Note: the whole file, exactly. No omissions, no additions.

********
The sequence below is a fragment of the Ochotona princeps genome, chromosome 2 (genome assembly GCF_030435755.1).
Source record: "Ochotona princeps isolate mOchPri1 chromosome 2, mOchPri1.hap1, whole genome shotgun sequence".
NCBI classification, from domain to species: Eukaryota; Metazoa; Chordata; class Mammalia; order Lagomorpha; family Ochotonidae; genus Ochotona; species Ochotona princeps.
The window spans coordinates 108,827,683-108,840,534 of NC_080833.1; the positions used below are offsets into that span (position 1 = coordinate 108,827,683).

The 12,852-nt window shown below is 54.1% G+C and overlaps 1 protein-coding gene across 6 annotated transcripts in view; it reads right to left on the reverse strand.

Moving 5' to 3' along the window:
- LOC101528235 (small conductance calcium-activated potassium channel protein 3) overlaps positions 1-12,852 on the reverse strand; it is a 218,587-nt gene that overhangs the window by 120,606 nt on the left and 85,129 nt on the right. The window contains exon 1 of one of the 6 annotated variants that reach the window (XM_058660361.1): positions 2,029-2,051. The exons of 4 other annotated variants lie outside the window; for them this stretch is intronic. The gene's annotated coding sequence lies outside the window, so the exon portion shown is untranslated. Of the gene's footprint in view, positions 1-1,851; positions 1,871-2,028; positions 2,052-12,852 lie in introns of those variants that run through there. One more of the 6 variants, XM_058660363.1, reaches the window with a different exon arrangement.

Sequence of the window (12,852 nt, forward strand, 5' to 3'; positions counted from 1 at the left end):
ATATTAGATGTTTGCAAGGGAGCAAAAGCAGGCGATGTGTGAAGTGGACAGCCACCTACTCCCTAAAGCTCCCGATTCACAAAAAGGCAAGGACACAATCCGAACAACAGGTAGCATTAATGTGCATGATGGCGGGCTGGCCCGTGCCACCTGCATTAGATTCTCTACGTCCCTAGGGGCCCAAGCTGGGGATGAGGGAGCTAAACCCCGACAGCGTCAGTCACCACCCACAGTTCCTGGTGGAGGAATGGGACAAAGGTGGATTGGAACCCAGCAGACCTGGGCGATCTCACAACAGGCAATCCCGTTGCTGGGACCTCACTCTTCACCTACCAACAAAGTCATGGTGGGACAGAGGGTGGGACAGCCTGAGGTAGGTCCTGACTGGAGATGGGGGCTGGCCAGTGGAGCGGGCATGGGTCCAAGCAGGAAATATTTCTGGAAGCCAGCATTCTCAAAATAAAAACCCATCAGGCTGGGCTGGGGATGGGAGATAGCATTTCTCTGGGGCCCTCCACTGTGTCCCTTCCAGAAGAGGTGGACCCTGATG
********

The sequence below is a fragment of the Ochotona princeps genome, chromosome 2 (genome assembly GCF_030435755.1).
Source record: "Ochotona princeps isolate mOchPri1 chromosome 2, mOchPri1.hap1, whole genome shotgun sequence".
NCBI classification, from domain to species: Eukaryota; Metazoa; Chordata; class Mammalia; order Lagomorpha; family Ochotonidae; genus Ochotona; species Ochotona princeps.
The window spans coordinates 108,827,683-108,840,534 of NC_080833.1; the positions used below are offsets into that span (position 1 = coordinate 108,827,683).

The 12,852-nt window shown below is 54.1% G+C and overlaps 1 protein-coding gene across 6 annotated transcripts in view; it reads right to left on the reverse strand.

Moving 5' to 3' along the window:
- LOC101528235 (small conductance calcium-activated potassium channel protein 3) overlaps positions 1-12,852 on the reverse strand; it is a 218,587-nt gene that overhangs the window by 120,606 nt on the left and 85,129 nt on the right. The window contains exon 1 of one of the 6 annotated variants that reach the window (XM_058660361.1): positions 2,029-2,051. The exons of 4 other annotated variants lie outside the window; for them this stretch is intronic. The gene's annotated coding sequence lies outside the window, so the exon portion shown is untranslated. Of the gene's footprint in view, positions 1-1,851; positions 1,871-2,028; positions 2,052-12,852 lie in introns of those variants that run through there. One more of the 6 variants, XM_058660363.1, reaches the window with a different exon arrangement.

Sequence of the window (12,852 nt, forward strand, 5' to 3'; positions counted from 1 at the left end):
ATATTAGATGTTTGCAAGGGAGCAAAAGCAGGCGATGTGTGAAGTGGACAGCCACCTACTCCCTAAAGCTCCCGATTCACAAAAAGGCAAGGACACAATCCGAACAACAGGTAGCATTAATGTGCATGATGGCGGGCTGGCCCGTGCCACCTGCATTAGATTCTCTACGTCCCTAGGGGCCCAAGCTGGGGATGAGGGAGCTAAACCCCGACAGCGTCAGTCACCACCCACAGTTCCTGGTGGAGGAATGGGACAAAGGTGGATTGGAACCCAGCAGACCTGGGCGATCTCACAACAGGCAATCCCGTTGCTGGGACCTCACTCTTCACCTACCAACAAAGTCATGGTGGGACAGAGGGTGGGACAGCCTGAGGTAGGTCCTGACTGGAGATGGGGGCTGGCCAGTGGAGCGGGCATGGGTCCAAGCAGGAAATATTTCTGGAAGCCAGCATTCTCAAAATAAAAACCCATCAGGCTGGGCTGGGGATGGGAGATAGCATTTCTCTGGGGCCCTCCACTGTGTCCCTTCCAGAAGAGGTGGACCCTGATG